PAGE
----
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The rise of alternative capital for shipping

The rise of alternative capital for shipping
With lending by commercial banks, traditionally the mainstay of funds providers for shipping, severely curtailed in recent years alternative capital was in focus at the Marine Money event in New York on Tuesday.

Session chairman was Arthur Regan, Operating Partner at Apollo Global Management, a funds provider and packager with 10 years of experience in providing multiple flavors of capital. Regan, an industry veteran, who spent many years in the Stena organisation, and then headed up Arlington Tankers, before moving to Apollo, recounted previous iterations of Marine Money conferences, circa 2007 and 2008, where “Alternative Capital” offered little appeal to shipowners awash in cheap bank debt with very owner-friendly terms and covenants.

The constraints on available bank debt, in conjunction with shipping’s difficulties in the equity markets, have a brought about a situation where Regan sees Alternative Capital being a more sustained part of shipping’s balance sheets.

Another speaker, Andrew Horrocks, from Credit Suisse Securities (USA) described that markets as “shallow”, with defensive investors, who are favouring certainly and predictability, while undervaluing growth. He suggested that investors in the public markets are looking at short investment time horizons contrasted with the longer time frames considered by alternative capital providers, or by family run businesses, as noted by Leon Patitsas, ceo of tanker owner Atlas Maritime.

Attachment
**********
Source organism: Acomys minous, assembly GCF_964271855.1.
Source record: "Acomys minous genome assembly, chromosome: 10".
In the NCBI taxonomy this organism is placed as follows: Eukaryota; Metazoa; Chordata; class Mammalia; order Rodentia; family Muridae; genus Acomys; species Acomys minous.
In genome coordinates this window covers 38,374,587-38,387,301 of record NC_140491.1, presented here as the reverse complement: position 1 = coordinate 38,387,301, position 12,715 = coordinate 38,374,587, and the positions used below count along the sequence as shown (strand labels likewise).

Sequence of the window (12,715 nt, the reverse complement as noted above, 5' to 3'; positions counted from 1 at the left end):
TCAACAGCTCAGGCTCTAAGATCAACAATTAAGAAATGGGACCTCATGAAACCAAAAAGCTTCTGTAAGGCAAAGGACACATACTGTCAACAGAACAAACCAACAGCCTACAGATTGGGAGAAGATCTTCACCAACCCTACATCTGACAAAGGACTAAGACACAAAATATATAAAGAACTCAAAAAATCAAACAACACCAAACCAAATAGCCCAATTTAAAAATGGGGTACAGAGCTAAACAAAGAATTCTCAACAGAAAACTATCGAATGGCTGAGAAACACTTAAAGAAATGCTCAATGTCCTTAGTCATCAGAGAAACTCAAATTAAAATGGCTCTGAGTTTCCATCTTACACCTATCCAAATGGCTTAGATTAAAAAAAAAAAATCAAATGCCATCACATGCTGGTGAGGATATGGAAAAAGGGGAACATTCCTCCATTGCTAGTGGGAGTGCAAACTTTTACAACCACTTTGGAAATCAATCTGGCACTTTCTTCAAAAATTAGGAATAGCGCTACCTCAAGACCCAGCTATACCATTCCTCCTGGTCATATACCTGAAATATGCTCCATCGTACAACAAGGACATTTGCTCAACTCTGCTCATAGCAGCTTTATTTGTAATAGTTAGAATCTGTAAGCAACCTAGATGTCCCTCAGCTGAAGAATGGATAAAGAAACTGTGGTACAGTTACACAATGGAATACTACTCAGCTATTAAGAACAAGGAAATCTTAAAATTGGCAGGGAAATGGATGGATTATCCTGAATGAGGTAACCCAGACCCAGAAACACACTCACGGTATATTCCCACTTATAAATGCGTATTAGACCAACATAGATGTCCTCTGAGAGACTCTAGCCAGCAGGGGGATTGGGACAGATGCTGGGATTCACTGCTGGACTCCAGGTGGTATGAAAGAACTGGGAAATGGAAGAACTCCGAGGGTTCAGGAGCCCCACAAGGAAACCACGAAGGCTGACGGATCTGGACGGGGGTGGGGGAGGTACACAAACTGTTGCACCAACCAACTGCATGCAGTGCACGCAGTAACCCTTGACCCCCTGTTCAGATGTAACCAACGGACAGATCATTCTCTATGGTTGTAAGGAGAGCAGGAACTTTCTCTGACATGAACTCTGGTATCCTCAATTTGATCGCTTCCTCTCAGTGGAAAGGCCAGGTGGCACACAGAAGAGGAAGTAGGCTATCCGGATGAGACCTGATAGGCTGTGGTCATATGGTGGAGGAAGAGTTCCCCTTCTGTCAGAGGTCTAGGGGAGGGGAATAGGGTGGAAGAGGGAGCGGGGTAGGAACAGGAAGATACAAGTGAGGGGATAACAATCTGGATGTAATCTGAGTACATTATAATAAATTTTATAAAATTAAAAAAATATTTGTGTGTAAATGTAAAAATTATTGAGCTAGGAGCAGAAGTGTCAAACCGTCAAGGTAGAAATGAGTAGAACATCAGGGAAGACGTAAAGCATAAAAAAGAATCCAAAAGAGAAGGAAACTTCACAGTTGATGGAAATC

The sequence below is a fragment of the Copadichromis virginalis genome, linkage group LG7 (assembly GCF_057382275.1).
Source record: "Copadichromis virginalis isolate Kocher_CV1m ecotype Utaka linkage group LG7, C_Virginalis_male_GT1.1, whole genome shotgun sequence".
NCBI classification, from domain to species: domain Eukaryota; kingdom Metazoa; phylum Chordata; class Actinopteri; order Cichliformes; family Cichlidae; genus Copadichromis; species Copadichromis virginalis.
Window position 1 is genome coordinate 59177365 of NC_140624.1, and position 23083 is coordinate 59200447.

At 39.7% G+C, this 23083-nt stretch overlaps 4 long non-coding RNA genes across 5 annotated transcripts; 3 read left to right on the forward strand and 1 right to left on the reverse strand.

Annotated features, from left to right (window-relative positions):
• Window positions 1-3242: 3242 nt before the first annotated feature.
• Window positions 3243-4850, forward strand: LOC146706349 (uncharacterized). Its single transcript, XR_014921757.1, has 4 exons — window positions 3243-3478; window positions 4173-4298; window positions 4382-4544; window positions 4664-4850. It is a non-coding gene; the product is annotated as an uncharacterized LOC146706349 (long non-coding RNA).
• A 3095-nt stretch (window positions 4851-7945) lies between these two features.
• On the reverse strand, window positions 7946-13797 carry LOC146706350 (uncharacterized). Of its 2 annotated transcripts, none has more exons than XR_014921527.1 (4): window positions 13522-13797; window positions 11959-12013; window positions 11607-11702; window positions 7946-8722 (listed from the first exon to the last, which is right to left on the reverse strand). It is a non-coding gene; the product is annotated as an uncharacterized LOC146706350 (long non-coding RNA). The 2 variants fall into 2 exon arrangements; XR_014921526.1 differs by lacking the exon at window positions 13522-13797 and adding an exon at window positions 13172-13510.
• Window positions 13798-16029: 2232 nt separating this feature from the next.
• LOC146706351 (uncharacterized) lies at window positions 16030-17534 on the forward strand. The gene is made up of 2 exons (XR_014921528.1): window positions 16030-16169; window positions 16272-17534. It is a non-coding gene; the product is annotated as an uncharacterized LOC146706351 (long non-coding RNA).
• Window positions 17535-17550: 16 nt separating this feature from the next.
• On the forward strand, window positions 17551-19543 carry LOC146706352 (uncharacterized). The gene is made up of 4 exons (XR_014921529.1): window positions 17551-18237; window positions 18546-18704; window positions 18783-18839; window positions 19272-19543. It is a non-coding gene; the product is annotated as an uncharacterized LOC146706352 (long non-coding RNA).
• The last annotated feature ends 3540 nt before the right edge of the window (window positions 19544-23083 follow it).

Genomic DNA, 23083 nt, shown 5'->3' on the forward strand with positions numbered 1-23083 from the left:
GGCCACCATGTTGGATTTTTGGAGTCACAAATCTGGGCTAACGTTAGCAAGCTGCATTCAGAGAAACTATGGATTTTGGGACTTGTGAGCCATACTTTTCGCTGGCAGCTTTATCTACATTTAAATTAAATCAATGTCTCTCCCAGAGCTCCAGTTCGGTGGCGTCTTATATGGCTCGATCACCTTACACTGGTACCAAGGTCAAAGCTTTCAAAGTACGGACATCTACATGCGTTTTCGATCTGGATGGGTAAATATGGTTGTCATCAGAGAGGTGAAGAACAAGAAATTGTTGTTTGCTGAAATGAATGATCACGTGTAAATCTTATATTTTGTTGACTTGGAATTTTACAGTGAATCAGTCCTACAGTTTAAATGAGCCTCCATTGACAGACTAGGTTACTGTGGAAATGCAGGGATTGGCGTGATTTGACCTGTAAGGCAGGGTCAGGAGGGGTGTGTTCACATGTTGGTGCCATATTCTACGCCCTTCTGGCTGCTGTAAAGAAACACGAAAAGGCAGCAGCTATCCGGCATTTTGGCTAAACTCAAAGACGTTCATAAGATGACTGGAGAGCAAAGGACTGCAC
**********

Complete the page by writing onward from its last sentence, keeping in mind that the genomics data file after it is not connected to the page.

After noting that, “shipping is not familiar with all the different flavours of alternative finance” Regan said that shipping deals must be better matched with the different types of alternative finance.

This theme, where the financial instruments better match the particular deal type, was echoed later in the afternoon by another speaker Peter Fortier, cfo of Schuyler Line Navigation Company, a US based owner of bulk carriers, on a following panel, who stressed that capital providers need to strive for “an alignment of interests…and the right fit”, phrased differently by Patitsas, who said that company managements need to have “skin in the game”. Patitsas also reiterated a concern voiced early by Regan that alternative capital needs to have a clear exit strategy when embarking upon an investment.

One ongoing deal discussed on the opening afternoon was “V4”- a transaction where Bob Burke’s Ridgebury Tankers purchased four second hand VLCCs just as the tanker segment was starting to boom. Investor Rob Flowers, a Partner in Atalaya Capital Management explained how this deal, brought to them by DNB Markets, met all of their criteria- including the backing of serious sponsor - in this case, Riverstone - and management’s significant co-investment the “skin in the game” alluded to by Patitsas.